What do we really think of ourselves

Get out of our thought traps

Thought Traps - Is It Really True? Or does it just take place in my head?

"We're used to trusting our perception, and that's why we believe what we think," says psychology professor Wolfgang Hantel-Quitmann. He has just written a book about the fact that this is not always correct and sometimes even self-deception. Many of us are currently concerned with how we can bring our mindset to change our lives and our emotions. Positive thinking or negative thinking - our attitudes exert an enormous force on us.

Professor Hantel-Quitmann, you are asking us not to believe everything we think. Why?
Most people just think their own thinking is natural or even objective - which is a fallacy. It is influenced by coincidences, self-delusions, glossing over, errors and the irrational. And it is not uncommon for us to become victims of our thinking.

As the?
We deceive ourselves because we believe certain things and don't want to believe others. The main purpose of our thinking about ourselves is to maintain a stable, friendly relationship with ourselves. In return, we then think of ourselves as good, kind, sincere, successful, and so on. Our early experiences not only shape our self-concept, but also all further experiences. And sometimes we think the same thing over and over again, simply because we are so used to it.

Can it not be that we have learned something from which legitimate beliefs have developed?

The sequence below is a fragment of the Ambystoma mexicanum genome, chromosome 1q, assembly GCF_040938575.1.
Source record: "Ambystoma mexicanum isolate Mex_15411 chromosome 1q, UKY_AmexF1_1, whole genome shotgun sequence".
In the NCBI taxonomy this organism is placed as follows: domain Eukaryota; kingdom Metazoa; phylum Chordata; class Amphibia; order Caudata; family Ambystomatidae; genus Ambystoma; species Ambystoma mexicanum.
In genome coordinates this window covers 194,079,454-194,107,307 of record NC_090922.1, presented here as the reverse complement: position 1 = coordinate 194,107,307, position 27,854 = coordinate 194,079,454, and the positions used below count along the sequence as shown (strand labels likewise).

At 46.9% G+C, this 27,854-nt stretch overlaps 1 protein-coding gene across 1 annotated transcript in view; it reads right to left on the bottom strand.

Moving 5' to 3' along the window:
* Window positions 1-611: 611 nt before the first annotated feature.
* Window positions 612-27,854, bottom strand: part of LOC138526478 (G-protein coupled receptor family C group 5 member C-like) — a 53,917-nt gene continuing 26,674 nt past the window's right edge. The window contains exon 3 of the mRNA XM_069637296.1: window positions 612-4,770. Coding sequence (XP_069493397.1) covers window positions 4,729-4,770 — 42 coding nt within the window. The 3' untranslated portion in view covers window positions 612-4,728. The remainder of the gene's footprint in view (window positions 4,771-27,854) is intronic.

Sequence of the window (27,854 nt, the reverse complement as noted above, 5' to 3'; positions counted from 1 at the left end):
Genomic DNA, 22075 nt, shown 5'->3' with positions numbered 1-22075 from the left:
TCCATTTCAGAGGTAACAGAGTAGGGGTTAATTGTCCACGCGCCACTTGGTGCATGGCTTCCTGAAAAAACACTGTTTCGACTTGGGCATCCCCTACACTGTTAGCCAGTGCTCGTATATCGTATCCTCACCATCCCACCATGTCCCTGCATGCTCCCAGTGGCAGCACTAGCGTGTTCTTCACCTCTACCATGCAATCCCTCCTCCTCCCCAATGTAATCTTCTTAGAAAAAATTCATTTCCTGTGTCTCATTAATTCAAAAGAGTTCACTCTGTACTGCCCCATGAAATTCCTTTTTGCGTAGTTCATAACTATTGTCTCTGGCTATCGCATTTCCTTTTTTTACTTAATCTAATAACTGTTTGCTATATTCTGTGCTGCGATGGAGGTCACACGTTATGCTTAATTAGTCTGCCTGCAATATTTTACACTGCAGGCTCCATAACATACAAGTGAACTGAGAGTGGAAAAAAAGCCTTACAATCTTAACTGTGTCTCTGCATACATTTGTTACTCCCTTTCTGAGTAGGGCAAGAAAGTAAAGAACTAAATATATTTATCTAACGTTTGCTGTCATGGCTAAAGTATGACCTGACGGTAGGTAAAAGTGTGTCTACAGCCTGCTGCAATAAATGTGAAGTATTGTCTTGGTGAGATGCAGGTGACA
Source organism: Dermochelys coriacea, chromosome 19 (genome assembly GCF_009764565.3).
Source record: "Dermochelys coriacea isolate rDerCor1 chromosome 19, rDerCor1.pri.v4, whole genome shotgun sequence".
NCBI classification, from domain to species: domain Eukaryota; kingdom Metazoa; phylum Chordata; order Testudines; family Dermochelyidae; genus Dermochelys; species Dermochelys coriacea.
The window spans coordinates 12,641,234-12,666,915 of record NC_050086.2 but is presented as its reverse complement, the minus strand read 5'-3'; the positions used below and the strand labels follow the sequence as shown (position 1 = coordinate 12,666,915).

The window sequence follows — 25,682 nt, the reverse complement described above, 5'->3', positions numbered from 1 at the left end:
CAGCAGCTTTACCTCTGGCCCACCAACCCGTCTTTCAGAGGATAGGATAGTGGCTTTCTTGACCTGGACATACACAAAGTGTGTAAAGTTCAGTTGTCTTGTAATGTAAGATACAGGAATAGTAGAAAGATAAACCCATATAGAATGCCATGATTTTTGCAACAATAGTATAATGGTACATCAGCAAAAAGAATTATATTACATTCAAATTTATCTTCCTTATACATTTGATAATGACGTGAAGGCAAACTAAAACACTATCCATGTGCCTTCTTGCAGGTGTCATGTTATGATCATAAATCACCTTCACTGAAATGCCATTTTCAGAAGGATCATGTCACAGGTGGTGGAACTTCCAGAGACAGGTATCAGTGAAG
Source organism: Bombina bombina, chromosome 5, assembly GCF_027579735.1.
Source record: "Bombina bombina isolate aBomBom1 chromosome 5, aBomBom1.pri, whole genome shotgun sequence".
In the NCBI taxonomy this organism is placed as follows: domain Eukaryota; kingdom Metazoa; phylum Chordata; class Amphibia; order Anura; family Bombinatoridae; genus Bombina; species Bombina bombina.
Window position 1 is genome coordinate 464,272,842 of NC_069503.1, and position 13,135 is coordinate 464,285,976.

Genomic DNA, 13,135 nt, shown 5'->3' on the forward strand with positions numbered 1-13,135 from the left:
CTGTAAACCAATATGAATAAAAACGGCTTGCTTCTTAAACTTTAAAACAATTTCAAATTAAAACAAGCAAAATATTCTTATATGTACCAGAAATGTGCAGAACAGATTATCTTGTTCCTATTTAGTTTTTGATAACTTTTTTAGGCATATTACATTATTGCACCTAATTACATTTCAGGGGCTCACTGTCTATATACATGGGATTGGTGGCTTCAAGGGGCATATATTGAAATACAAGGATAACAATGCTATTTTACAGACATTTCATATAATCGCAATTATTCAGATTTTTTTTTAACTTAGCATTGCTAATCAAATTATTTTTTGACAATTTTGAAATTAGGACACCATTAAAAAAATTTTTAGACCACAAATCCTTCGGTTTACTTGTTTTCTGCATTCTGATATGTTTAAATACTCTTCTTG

The world is becoming more and more complex. That is why we try to make life easier for ourselves with convictions. Instead of constantly rethinking everything, we fall back on old experiences and simple explanations. The danger is that I only perceive reality through the glasses of my convictions. There is a saying: Everything is a nail to a hammer. That means, you keep finding the same thing because you already have the convictions in you.

When are we particularly prone to deceiving ourselves?
When it comes to your own intentions and the expectations of others. They are always difficult to assess: does he love me or not? Does he want to be close or do he prefer to be alone? Does my child cry because they are hungry, need attention or need changing? Here we need thinking as a guide for our feelings - and to orientate ourselves in relationships, especially in intimate relationships.

How does thinking help at this point?
It's about worrying about the thoughts and feelings of others. So to look at others from the inside and yourself from the outside. This is what we call mentalization in psychology. The better we succeed in this, the more others feel understood and the better we are understood ourselves. Incidentally, this is the prerequisite for real intimacy in couple relationships.